Tetrahymena Telomerase Protein Component Genes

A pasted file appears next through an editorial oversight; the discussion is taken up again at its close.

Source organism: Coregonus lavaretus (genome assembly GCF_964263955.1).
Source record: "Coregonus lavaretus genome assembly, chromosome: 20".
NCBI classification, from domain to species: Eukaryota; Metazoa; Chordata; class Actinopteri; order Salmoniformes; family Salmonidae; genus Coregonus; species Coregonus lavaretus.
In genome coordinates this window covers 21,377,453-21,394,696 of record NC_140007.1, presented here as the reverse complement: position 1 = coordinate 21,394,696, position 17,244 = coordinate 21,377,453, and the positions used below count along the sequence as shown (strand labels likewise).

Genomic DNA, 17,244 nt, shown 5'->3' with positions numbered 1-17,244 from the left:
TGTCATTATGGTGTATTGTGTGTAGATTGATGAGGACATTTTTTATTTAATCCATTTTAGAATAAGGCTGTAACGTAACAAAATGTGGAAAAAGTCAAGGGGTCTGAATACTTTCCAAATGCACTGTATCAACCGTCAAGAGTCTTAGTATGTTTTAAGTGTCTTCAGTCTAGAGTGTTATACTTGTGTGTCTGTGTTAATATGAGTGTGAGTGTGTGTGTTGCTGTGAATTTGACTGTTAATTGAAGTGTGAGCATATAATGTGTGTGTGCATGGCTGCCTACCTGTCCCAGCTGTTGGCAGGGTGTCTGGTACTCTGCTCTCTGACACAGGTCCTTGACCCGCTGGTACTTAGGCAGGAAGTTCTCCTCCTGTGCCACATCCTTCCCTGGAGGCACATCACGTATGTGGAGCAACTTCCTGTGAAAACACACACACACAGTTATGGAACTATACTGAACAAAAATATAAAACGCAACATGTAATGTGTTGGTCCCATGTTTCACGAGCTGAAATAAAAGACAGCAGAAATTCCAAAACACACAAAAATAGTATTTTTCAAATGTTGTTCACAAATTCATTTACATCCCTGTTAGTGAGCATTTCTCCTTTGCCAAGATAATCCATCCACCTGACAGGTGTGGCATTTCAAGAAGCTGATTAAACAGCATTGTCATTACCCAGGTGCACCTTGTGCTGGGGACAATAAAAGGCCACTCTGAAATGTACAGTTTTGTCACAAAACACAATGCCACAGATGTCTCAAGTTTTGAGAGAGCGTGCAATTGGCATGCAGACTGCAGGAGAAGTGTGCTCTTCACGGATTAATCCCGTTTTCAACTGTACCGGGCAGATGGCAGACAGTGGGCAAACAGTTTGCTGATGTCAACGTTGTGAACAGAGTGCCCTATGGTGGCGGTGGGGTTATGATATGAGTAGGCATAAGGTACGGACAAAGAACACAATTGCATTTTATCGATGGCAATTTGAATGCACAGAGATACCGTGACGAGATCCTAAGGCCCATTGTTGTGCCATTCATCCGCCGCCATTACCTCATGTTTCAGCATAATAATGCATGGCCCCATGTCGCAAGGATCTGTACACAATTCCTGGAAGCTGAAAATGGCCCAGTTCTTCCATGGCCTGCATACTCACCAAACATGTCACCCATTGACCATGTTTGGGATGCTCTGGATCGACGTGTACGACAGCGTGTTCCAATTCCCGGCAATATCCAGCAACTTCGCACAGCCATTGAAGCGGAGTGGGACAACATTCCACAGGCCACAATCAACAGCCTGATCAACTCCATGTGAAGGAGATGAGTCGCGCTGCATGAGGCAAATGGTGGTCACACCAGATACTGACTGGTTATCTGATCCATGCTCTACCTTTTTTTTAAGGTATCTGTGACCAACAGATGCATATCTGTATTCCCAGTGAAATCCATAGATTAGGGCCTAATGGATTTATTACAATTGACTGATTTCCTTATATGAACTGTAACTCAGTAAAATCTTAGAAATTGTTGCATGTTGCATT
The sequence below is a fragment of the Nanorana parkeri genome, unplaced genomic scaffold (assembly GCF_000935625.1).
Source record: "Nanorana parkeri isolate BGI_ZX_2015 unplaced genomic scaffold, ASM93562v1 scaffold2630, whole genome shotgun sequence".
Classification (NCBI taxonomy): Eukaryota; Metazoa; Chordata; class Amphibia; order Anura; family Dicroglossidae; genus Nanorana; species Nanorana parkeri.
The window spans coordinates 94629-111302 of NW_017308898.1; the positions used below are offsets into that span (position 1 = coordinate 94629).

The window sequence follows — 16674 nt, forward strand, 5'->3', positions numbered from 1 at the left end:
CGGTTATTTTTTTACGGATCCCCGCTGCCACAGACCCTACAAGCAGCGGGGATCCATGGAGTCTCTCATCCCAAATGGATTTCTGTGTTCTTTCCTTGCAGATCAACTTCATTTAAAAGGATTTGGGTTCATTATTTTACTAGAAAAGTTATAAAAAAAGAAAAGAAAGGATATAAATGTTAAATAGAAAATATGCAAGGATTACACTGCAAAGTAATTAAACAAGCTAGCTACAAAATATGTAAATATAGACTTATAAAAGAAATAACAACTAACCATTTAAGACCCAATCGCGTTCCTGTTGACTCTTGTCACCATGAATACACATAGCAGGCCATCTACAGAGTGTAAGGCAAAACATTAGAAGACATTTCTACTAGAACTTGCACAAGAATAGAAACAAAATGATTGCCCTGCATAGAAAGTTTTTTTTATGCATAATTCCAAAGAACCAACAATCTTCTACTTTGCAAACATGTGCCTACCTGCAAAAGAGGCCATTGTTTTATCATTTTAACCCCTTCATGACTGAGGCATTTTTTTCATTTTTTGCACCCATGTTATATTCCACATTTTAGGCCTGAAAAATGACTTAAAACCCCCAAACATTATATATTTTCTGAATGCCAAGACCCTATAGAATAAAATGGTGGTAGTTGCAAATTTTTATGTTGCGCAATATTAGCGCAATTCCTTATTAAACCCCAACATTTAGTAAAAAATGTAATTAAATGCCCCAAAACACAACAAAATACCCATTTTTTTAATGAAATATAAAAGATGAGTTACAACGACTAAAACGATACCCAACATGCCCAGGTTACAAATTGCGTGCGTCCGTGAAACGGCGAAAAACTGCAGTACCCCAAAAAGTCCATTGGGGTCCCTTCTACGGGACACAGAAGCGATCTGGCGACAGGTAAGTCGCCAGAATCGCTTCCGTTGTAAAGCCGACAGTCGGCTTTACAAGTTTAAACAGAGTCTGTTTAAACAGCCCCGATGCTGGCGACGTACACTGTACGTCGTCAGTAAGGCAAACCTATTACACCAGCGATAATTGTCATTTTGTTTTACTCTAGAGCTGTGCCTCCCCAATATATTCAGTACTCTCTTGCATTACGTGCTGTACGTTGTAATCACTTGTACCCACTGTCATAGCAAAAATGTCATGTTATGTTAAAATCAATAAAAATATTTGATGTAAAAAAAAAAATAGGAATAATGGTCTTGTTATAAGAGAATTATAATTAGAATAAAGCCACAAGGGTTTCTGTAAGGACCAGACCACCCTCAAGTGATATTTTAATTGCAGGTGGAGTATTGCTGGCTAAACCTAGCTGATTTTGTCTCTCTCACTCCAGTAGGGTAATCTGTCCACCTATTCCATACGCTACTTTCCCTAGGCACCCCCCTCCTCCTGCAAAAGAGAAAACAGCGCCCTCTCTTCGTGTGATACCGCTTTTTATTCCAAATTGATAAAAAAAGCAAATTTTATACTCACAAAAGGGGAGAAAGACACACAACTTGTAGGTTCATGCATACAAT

Due to the necessity of forming many telomeres de novo during macronuclei development, ciliates contain a relatively large amount of telomerase and have provided good sources for biochemical studies. Indeed, Blackburn and Greider first identified and characterized telomerase activity using Tetrahymena macronuclei [7]. In 1995, Greider and her colleagues succeeded in a large scale preparation of the Tetrahymena telomerase and determined the amino acid sequences of peptides putatively derived from the enzyme [8, 9]. Two Tetrahymena genes, namely p80 and p95, were cloned, and each was found to produce a protein having an apparent molecular weight indicated by the name of the gene [9]. It was shown that the p80 protein binds to the Tetrahymena template RNA, while the p95 protein binds to the telomeric primers that are used as the substrates for the elongation reactions. Moreover, the predicted amino acid sequences of p95 showed a weak homology with conserved motifs found in DNA and RNA polymerases. Therefore, it was speculated that the p80 and p95 proteins might be the regulatory and catalytic components of the Tetrahymena telomerase, respectively. To verify that a set of proteins constitute the telomerase, it is necessary to carry out a reconstitution experiment to show that a mixture of the purified recombinant components forms an active enzyme. A successive experiment using the recombinant p80 and p95 proteins and the in vitro transcribed Tetrahymena template RNA has not yet been reported. Therefore, it is not clear at present whether p80 and p95 are essential telomerase proteins, or whether they are the only protein components of Tetrahymena telomerase.